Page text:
This website supplements the instructional resources available on course websites reserved for my remedial level and developmental composition students. Clicking on the upper-most menu of subjects at the right of every page opens a submenu of topics below it, each of which is a separate page of information, advice, and, in some cases, exercises.
While this particular resource is all about words and academic tone, you'll notice that the actual tone of my words in it are a little more relaxed. In short, I don't have to write about usage and academic tone in an academic way to help you understand the concept. After all, my aim is far from wanting to sound sesquipedalian and priggish (bow tie notwithstanding).
If those are unfamiliar words to you, I highly recommend them: they're a joy to turn in one's mouth, and a pleasure to hear. Everyone has words they enjoy saying, not for their meaning, not because of people or experiences they remind you of, and not because they're pet phrases. Rather, some words move through us like free-style dance: they have style, and grace, and personality. And, we "partner" with them when we use them. This may be an attitude about language that is typical of some writers, especially poets. However, at heart we're all poets because, whether we admit it to ourselves or not, we recognize something about the languages in which we're fluent that "speaks" to us.
I begin here because so many students have the wrong idea about what an English teacher's relationship is to language. As a group, we're thought to be punctilious and pedantic—always quoting the rules with an air of superiority, as though we own the bloody language and writers should leave their shoes at the door so as not to scuff it up. My students have told me on many occasions, they imagine me at home in an overstuffed chair with a large snifter of cognac, nodding reverentially at the fine and sacred wisdom of some tome from the canon of western literature in my hand, while the flames on my candelabra keep time to the tintinnabulation of Baroque music. To be fair, my students didn't use those exact words, yet you don't need many words to convey an elaborate stereotype.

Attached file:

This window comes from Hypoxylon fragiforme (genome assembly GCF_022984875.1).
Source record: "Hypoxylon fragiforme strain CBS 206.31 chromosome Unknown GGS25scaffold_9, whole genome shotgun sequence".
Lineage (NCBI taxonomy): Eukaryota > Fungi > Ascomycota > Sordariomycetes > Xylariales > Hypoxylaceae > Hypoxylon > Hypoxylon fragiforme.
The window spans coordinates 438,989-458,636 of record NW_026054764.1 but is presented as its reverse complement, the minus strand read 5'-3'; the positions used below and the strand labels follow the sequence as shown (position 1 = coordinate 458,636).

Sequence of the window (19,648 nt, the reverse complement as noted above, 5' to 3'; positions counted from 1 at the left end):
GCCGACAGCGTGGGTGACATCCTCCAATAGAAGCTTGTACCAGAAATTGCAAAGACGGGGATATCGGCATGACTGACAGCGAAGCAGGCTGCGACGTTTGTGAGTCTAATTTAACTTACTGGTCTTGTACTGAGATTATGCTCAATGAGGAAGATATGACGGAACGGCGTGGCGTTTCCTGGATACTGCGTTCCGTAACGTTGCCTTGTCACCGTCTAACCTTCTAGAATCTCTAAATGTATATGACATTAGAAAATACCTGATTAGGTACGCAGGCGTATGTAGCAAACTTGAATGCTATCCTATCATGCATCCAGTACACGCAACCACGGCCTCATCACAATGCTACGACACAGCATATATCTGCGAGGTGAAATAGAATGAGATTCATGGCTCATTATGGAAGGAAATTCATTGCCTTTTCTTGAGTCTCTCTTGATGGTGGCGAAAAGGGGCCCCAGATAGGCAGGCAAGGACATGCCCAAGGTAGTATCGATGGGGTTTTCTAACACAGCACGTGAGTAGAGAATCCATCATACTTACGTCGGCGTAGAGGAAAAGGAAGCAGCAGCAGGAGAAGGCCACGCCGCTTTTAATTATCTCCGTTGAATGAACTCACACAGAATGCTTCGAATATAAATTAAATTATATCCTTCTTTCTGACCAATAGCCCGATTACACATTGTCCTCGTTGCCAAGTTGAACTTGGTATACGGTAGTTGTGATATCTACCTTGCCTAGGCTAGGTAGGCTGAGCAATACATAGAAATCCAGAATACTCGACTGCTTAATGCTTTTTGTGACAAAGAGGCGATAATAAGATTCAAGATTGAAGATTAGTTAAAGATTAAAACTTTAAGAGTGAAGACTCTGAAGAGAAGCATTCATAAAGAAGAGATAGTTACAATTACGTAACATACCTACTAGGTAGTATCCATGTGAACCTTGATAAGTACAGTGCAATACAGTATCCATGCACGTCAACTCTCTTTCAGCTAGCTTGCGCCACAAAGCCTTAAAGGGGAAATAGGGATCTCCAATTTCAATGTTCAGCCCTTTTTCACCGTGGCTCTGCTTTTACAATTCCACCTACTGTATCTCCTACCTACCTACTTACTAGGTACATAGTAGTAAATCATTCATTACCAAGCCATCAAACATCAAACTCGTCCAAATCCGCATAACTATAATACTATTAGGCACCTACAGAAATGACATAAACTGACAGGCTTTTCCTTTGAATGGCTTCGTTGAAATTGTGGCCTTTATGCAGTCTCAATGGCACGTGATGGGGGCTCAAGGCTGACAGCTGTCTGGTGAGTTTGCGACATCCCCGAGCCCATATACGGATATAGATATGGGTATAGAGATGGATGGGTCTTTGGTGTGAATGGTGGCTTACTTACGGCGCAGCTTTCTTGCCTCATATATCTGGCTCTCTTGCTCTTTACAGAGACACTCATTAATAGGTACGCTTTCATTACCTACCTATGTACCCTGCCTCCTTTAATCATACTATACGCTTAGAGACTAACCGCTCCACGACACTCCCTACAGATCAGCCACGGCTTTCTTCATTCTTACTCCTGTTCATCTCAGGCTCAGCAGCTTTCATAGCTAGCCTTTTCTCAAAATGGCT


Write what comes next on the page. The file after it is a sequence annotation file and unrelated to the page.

The reality is that my own language skills emerged on Milwaukee's south side during the 1960s and 1970s, a linguistic environment heavily cratered by multiculturalism and beer. And when the beer in Milwaukee wasn't enough, I moved to Dublin, and then to Warsaw, got even more drunk, and found my tongue. I confess, the clashing accents (yet more genteel attitudes) of my lower-income European parents probably kept me from adopting the regional nasality of Milwaukee's south side, but you can never really forget its colorfully class-distinctive vernacular if you grew up there. And the grammar of that place remains seeded inside me even now: I've not lived in Milwaukee for decades, yet I still must remind myself that "boughten" is not the past-participial form of "buy." The truth is, even though I had mastered Strunk and White's by the fifth grade and my Milwaukee dialect and accent always put me on my guard, I didn't grow up ashamed of these voices inside me. I didn't leave any of them behind thinking that would make me a better or more educated person if I spoke a different way. If anything, I was a more educated person because I could use the variety of voices inside me. One learns to appreciate a finer palette of words, not by the grooming of a prep school education, or with parents who sound like Thurston Howell, III. No, you come to it as an outsider who learns that all styles of vernacular and tone can woo you; they come with their own heart-shaped boxes of idioms and their own scribbles of poetry.
You may feel a little forsaken by your previous education, where verbal skills and love for language were not the priorities they should have been. No matter. If the thrill is gone, or you never had it in the first place, this is your chance to start again and build a relationship with language based on "true love." Whatever your past cultural and educational experiences may have been, and whatever illusion you hold about how those experiences "got you to this point," you are no different from most of the teachers who stand before you and use their gorgeous language for your benefit: you and I are, both, the imperfect sum of our imperfect background in language arts.
Expanding your vocabulary, though, and taking an active role in the rekindling of that relationship with language will be one of the most empowering experiences of your life, surpassed only by that big love affair. Start, then, by noticing one or two words that you love and esteem, and let them know how much you appreciate them by doing something special with them.
"A Handbook of Usage and Tone" copyright 2015, Karl J. Sherlock. Written and graphical contents of this site may not be used for profit. Unauthorized use, whether whole or in part, is prohibited. Direct inquiries and comments to the author. Thank you.